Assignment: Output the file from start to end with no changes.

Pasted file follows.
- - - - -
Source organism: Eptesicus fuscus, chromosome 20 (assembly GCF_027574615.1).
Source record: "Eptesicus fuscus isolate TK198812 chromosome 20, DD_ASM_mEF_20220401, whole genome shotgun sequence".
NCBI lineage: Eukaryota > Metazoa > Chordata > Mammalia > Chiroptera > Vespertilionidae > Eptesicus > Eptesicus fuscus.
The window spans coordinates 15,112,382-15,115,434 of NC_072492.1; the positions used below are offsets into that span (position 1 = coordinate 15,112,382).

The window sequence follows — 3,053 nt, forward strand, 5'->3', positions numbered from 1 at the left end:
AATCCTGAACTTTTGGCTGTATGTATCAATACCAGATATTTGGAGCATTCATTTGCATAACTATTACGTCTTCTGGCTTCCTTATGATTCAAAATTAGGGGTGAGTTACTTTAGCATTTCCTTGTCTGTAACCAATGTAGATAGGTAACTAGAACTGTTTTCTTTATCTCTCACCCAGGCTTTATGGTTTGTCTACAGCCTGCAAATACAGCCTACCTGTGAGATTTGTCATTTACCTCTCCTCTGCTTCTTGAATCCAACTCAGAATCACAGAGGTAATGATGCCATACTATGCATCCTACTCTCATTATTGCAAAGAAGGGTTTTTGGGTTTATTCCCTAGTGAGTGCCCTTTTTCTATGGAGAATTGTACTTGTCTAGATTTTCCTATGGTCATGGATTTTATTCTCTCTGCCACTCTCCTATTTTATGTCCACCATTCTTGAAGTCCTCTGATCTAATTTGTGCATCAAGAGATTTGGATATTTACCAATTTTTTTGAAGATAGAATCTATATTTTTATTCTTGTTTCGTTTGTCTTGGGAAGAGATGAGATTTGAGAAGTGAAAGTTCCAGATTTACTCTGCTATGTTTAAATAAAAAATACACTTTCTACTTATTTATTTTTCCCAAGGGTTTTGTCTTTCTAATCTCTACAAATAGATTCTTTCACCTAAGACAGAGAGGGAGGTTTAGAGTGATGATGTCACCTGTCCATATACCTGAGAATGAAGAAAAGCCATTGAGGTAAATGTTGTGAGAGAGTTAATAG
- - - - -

Source organism: Eptesicus fuscus, chromosome 20 (assembly GCF_027574615.1).
Source record: "Eptesicus fuscus isolate TK198812 chromosome 20, DD_ASM_mEF_20220401, whole genome shotgun sequence".
NCBI lineage: Eukaryota > Metazoa > Chordata > Mammalia > Chiroptera > Vespertilionidae > Eptesicus > Eptesicus fuscus.
The window spans coordinates 15,112,382-15,115,434 of NC_072492.1; the positions used below are offsets into that span (position 1 = coordinate 15,112,382).

The window sequence follows — 3,053 nt, forward strand, 5'->3', positions numbered from 1 at the left end:
AATCCTGAACTTTTGGCTGTATGTATCAATACCAGATATTTGGAGCATTCATTTGCATAACTATTACGTCTTCTGGCTTCCTTATGATTCAAAATTAGGGGTGAGTTACTTTAGCATTTCCTTGTCTGTAACCAATGTAGATAGGTAACTAGAACTGTTTTCTTTATCTCTCACCCAGGCTTTATGGTTTGTCTACAGCCTGCAAATACAGCCTACCTGTGAGATTTGTCATTTACCTCTCCTCTGCTTCTTGAATCCAACTCAGAATCACAGAGGTAATGATGCCATACTATGCATCCTACTCTCATTATTGCAAAGAAGGGTTTTTGGGTTTATTCCCTAGTGAGTGCCCTTTTTCTATGGAGAATTGTACTTGTCTAGATTTTCCTATGGTCATGGATTTTATTCTCTCTGCCACTCTCCTATTTTATGTCCACCATTCTTGAAGTCCTCTGATCTAATTTGTGCATCAAGAGATTTGGATATTTACCAATTTTTTTGAAGATAGAATCTATATTTTTATTCTTGTTTCGTTTGTCTTGGGAAGAGATGAGATTTGAGAAGTGAAAGTTCCAGATTTACTCTGCTATGTTTAAATAAAAAATACACTTTCTACTTATTTATTTTTCCCAAGGGTTTTGTCTTTCTAATCTCTACAAATAGATTCTTTCACCTAAGACAGAGAGGGAGGTTTAGAGTGATGATGTCACCTGTCCATATACCTGAGAATGAAGAAAAGCCATTGAGGTAAATGTTGTGAGAGAGTTAATAG